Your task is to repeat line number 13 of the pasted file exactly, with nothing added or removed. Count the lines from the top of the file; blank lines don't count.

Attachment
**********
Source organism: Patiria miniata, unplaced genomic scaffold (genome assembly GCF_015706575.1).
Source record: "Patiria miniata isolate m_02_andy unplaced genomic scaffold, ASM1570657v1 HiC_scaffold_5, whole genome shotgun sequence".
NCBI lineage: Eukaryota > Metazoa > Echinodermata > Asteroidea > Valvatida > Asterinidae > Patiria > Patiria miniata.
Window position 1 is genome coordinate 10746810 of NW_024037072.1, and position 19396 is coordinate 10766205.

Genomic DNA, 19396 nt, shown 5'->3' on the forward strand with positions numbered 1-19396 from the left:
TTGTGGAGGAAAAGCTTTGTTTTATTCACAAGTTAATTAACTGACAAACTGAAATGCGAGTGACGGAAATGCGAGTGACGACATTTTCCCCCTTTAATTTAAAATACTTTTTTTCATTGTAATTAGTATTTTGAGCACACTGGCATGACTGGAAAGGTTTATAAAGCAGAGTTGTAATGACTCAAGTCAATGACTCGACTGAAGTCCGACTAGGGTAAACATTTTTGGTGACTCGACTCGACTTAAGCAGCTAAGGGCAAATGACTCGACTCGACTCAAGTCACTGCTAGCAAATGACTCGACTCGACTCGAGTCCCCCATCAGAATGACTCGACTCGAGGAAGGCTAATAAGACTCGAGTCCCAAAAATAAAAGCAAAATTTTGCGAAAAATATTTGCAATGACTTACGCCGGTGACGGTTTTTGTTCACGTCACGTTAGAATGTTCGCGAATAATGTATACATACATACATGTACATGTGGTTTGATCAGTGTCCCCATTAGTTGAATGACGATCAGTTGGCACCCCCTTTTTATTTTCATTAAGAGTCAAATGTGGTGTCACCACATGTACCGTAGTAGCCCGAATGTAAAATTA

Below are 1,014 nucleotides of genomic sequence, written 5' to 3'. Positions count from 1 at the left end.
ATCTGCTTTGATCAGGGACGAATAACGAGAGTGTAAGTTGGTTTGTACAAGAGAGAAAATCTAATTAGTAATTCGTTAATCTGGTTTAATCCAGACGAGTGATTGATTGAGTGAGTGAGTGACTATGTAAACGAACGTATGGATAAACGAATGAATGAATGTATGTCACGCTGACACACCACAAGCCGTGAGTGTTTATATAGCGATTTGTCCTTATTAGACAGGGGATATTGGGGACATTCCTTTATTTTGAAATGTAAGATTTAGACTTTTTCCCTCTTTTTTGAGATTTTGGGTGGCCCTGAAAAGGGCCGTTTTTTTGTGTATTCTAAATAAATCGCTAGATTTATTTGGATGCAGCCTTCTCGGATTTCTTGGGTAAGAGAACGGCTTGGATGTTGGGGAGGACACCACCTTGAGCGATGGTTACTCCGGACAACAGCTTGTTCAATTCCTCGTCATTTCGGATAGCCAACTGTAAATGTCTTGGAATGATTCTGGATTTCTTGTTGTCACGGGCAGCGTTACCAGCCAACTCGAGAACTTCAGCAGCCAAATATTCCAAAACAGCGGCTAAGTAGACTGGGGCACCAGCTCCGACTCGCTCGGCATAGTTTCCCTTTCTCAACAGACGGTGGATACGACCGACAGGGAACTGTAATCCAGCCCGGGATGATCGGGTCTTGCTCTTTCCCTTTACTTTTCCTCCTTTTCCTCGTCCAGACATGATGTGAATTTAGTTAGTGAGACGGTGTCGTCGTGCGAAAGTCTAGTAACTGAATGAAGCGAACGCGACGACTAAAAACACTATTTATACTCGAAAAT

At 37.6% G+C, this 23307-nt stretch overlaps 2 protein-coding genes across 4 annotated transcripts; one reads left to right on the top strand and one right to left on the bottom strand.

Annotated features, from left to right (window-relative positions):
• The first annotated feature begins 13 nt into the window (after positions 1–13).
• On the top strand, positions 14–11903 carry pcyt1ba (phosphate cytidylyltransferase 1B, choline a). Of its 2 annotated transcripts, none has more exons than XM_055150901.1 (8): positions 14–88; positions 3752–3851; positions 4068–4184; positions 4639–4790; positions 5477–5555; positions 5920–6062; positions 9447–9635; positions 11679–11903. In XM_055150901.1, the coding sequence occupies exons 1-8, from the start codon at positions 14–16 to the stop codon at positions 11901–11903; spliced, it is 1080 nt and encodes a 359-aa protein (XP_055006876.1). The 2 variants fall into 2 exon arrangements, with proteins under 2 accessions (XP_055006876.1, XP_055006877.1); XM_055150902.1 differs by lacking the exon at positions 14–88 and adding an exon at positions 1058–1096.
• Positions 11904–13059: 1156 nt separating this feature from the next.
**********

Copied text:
• Positions 11904–13059: 1156 nt separating this feature from the next.